Or perhaps, “A Parade on Stilts”? “Stilts on Stilts”, even?

After 38 years of life in Mexico, I rarely have the sort of stomach trouble tourists supposedly get here. Truth to be told, I didn’t have much of that trouble even in my first years. My first trip into non-touristy Mexico, I was so worried about the Tijuana Two-Step that, let’s just say, I had the opposite problem for a week. So I decided to stop worrying about it, and haven’t since. (TMI, yet?)

But the week before last was an exception to this rule. It was bad enough that, for the first time in recent memory, I had to forego my Monday birding. Summer being the slow season for birds in my garden, the most interesting ones that I saw during the week were on my laptop’s wallpaper, which is a rotation of my own favorite bird photos. The photo I show above drew my eye, and made me reflect on the photogenicity of Stilts.

Stilts, of the Himantopus genus, are a worldwide group of birds that may or may not belong to six different species. I really hope the New World stilts, known as Black-necked Stilts, are a separate species (or two) from their main Old World counterpart, the Black-winged Stilt. That way we can keep their taxonomic name, which is Himantopus mexicanus. It’s always nice when Mexico gets its due.

Either way, all stilts are mostly-elegant birds, with highly editorial black-and white plumage that would delight Cruella De Vil. Oh, and then there is the one shared characteristic that I would not describe as elegant: those ridiculous, too-long, bubblegum-pink legs. It is that combination of the sublime and the ridiculous that make stilt photos so endlessly interesting, whether elegant or comical.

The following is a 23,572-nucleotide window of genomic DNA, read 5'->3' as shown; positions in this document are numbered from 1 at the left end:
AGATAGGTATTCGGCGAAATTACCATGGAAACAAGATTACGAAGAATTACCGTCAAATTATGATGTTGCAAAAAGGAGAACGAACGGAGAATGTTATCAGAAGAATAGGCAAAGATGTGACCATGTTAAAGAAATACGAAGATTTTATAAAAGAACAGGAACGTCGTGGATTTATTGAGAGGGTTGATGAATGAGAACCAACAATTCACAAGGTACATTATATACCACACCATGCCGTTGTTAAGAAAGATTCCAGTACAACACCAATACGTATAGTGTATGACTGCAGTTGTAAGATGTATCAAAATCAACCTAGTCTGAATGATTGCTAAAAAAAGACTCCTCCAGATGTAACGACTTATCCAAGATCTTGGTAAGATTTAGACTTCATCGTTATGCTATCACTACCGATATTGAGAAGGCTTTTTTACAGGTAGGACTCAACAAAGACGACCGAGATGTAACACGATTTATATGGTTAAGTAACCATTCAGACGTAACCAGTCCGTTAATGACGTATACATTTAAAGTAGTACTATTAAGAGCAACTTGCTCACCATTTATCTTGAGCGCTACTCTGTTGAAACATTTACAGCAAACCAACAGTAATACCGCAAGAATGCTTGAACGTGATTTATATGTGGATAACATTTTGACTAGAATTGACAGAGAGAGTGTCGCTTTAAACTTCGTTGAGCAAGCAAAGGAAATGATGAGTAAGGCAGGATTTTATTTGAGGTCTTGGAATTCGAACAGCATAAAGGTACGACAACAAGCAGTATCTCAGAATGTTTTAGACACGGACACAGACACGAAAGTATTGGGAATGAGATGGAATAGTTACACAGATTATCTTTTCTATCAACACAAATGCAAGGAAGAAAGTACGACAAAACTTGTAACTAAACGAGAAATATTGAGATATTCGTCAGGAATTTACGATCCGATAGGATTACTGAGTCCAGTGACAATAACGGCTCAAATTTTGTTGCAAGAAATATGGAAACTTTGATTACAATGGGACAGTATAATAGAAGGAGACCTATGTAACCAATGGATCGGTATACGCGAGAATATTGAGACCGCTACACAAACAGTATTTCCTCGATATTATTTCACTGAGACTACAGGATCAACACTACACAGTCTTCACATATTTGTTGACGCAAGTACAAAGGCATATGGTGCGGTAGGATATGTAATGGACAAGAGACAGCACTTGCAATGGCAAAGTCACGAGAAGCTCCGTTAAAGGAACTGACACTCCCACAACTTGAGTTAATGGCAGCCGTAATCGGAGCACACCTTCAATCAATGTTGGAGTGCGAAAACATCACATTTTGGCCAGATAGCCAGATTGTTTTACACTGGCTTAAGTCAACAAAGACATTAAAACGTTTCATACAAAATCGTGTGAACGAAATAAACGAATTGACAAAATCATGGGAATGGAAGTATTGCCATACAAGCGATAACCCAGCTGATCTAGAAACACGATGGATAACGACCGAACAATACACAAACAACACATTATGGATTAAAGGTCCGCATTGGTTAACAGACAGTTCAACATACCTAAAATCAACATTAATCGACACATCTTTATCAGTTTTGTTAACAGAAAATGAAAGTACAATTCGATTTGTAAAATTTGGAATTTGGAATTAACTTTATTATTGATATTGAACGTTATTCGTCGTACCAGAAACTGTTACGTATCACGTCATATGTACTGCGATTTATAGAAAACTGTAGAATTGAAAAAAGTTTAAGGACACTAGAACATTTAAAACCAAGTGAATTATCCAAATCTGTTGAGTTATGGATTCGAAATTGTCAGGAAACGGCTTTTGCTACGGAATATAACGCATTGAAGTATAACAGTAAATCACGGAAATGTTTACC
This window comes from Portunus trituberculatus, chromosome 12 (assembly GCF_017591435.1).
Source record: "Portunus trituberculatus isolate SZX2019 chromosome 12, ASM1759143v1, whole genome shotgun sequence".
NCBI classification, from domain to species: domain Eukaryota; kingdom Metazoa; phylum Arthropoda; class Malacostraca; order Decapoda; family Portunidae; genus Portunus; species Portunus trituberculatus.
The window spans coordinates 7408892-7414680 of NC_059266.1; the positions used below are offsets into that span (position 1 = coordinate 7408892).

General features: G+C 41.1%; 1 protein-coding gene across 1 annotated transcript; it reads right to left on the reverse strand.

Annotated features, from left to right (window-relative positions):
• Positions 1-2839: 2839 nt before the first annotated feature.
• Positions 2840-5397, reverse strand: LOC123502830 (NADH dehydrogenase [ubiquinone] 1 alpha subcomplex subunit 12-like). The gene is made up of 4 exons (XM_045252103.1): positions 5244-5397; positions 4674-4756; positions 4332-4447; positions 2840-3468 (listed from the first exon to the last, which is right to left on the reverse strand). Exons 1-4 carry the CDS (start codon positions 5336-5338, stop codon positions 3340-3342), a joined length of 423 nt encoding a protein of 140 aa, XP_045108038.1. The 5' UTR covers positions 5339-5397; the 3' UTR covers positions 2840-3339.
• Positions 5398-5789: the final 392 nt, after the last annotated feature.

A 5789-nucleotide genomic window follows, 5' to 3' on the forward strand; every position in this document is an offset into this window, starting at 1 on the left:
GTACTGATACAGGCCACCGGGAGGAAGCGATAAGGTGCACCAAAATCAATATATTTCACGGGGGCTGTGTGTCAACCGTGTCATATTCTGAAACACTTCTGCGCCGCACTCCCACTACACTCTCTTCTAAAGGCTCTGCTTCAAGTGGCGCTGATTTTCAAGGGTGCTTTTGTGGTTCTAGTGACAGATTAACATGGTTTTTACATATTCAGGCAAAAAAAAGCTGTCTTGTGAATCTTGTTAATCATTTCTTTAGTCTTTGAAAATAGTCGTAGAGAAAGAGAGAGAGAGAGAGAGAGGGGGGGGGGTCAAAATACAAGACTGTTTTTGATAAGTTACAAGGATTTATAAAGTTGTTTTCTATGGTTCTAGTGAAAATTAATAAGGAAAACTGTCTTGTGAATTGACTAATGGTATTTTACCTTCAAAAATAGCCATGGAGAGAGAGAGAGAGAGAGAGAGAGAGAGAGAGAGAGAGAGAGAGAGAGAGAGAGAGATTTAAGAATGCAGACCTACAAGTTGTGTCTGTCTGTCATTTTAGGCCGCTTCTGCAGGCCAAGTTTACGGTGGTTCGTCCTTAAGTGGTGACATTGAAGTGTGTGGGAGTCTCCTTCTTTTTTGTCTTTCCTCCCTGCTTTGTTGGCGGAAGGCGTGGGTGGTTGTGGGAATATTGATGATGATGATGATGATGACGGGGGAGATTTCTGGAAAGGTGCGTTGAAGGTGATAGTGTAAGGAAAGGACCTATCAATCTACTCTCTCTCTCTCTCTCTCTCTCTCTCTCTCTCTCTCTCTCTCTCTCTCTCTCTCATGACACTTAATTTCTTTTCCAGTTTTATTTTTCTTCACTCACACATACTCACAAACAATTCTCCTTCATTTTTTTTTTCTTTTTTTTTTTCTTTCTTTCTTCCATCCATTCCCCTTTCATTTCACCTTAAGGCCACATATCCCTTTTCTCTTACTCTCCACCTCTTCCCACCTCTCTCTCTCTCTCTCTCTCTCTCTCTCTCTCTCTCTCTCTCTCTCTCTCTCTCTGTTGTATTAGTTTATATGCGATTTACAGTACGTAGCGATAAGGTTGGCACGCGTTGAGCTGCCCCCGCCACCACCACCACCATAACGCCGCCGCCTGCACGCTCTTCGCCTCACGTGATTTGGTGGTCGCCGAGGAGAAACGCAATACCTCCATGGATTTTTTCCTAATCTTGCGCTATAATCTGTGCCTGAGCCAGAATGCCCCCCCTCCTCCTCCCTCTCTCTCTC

Very long legs.

Ridiculously long legs.

Down here, Black-necked Stilts are year-round and numerous residents, as are their relatives, the American Avocets. They even stuck around as our large nearby lake dried up, because they will happily feed in only an inch or two of water. They are one of those photogenic but common birds that I always say I won’t photograph any more, and then I do. (I’m also talking to you, Vermilion Flycatchers.)

This is one of my very early photos, from back when I didn’t take many decent photos. But Black-necked Stilts make it easy.

Somehow, Black-necked Stilts usually keep a perfect reflection with them.

These recent shots are from when all that was left of my lake was some very wet mud. That is apparently not a big problem for Black-necked Stilts.

This is, perhaps, my favorite stilt photo. Believe me, it took me a long time to get them to distribute themselves so artistically around that one American Avocet.

Written by Paul Lewis
Paul Lewis moved from California to Mexico in 1983. He lived first in Mexicali, and now lives in the historic city of Morelia (about halfway between Guadalajara and Mexico City), where he and his wife pastor a small church. He is the author of an internationally distributed book in Spanish about family finances and has recorded four albums in Spanish of his own songs. But every Monday, he explores the wonderful habitats and birds found within an hour of his house, in sites which go from 3,000 to 10,000 feet of altitude. These habitats include freshwater wetlands, savannah grasslands, and pine, oak, pine/oak, pine/fir, cloud, and tropical scrub forests.